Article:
Beyond my Control – one man’s struggle with epilepsy, seizure surgery and beyond, says it all.
Until I read this book, I had no idea that such a conditBeyond my Control – one man’s struggle with epilepsy, seizure surgery and beyond, says it all.
Until I read this book, I had no idea that such a condition existed. I knew, of course, about epilepsy, but not that it could take such an aggressive stand. In his book, McCallum shares deeply private moments of his life, battling against this disease. I can only stand back and admire how he and his wife Lisa coped. In spite of the pain, the depression, the uncertainty of every day, and the shame he felt at his unruly behaviour, Ross still comes out with a sense of humour. I had to laugh when he compared himself to Basil Fawlty – a great description, and I could see it all. The one thing I wanted to take up with him was his sense of shame. He should never have felt that. He was not to blame.
I found the book informative. At the end of it, I felt as though I had really learned something important. It could happen to any of us. I was surprised how long it took after surgery for him to get his life back. I can only imagine how devastating it must have been day after day wondering if it had all been worthwhile. I feel privileged that his book Beyond my Control allowed me to share a few moments of his battle
Keep Healthy, Ross, and may you have a long, happy life to make up for the time you’ve lost.
I enjoyed the tale - totally readable. The gripping prologue introduces the reader to the main protagonist, Gavin Cutter, an artist who stops paintingI enjoyed the tale - totally readable. The gripping prologue introduces the reader to the main protagonist, Gavin Cutter, an artist who stops painting to watch an old sailing ship, bent on self-destruction, sail apparently rudderless, onto a nearby reef.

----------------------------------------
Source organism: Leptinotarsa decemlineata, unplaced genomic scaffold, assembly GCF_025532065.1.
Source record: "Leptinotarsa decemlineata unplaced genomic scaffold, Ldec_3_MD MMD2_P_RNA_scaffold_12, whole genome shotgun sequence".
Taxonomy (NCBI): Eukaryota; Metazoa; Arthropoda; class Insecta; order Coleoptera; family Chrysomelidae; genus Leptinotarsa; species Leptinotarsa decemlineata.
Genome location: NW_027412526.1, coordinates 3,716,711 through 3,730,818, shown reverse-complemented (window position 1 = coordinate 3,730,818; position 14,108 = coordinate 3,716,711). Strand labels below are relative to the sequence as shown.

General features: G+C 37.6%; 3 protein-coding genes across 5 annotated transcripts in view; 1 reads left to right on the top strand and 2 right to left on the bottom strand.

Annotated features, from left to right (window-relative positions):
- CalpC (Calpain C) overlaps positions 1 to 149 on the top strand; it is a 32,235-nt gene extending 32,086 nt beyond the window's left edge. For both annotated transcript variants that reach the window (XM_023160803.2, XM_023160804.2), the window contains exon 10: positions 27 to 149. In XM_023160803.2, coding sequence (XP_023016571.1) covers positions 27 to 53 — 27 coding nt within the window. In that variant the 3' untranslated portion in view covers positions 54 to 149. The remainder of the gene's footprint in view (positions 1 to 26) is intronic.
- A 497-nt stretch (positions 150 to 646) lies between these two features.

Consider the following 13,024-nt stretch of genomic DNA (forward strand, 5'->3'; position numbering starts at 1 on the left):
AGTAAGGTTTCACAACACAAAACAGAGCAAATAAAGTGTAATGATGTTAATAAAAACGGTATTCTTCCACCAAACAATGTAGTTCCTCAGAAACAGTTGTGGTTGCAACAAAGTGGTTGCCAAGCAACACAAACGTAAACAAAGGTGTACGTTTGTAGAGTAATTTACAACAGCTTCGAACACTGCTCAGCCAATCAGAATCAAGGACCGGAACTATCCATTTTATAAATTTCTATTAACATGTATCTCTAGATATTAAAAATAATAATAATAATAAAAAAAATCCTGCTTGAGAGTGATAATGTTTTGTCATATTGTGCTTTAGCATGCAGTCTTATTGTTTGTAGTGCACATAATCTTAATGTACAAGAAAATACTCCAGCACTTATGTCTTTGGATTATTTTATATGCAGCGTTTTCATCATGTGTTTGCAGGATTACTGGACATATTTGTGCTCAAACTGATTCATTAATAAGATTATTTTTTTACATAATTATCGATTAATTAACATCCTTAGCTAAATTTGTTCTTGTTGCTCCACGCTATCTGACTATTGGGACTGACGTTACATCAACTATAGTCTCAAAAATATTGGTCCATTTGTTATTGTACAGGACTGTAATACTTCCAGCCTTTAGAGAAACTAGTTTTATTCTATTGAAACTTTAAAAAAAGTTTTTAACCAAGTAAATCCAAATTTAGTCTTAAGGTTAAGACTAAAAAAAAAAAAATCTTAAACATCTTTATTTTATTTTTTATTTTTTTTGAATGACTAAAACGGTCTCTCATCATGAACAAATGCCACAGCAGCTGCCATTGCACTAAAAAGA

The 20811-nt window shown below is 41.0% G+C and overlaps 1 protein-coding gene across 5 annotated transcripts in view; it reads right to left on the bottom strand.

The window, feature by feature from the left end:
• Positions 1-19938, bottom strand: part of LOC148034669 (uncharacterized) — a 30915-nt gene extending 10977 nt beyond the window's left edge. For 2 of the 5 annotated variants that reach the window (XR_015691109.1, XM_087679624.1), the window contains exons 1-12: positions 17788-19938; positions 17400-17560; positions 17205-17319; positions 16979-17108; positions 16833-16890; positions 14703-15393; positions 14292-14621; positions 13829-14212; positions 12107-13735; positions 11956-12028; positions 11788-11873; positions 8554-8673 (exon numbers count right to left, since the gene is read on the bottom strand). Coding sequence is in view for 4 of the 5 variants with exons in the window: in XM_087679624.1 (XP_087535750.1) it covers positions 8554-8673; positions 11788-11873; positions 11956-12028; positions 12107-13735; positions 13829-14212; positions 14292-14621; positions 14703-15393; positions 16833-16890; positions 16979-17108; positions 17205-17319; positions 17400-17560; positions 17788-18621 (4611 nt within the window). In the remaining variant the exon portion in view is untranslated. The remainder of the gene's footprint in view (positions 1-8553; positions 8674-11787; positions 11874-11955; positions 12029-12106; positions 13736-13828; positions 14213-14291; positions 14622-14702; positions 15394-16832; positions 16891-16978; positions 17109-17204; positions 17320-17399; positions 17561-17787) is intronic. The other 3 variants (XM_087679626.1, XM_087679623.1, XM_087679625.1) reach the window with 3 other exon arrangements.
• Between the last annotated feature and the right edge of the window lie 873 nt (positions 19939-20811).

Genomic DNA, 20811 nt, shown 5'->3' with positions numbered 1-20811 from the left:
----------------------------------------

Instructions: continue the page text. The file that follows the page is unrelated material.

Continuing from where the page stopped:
Cutter, races across the dunes towards the ship. He is the first to board the stricken vessel, and is followed by a group of fishermen. The warm galley stove and burnt out soup pot both evoke eyrie thoughts of the ancient ship Mary Celeste as Cutter searches this ship for its absent crew. He finds only one living creature – a limping dog – that he rescues and takes home.
Of course, this lands the reader with a long list of questions which John Lindermuth's well drawn characters are left to answer. The following chapters do not disappoint. The answers come in as the bodies drop.
As usual for a J.R. Lindermuth book the characters, settings and dialogue all have an air of authenticity. His strong and believable plot kept me turning the pages right the way through to a satisfying conclusion. I rate this book 5 out of 5. ...more
Carole Sutton's Review of Sons of Avalon, Merlin’s Prophecy
I have never been a follower of Arthurian legends and folklore, but this book intrigued me.Carole Sutton's Review of Sons of Avalon, Merlin’s Prophecy
I have never been a follower of Arthurian legends and folklore, but this book intrigued me. For a start, I loved the story of its conception, Merlin whispering to the author in the night to write his story, what a wonderful little tale in itself. Next, the striking artwork of the cover, the hawk’s eyes and the reflection of the boy, drew me onwards.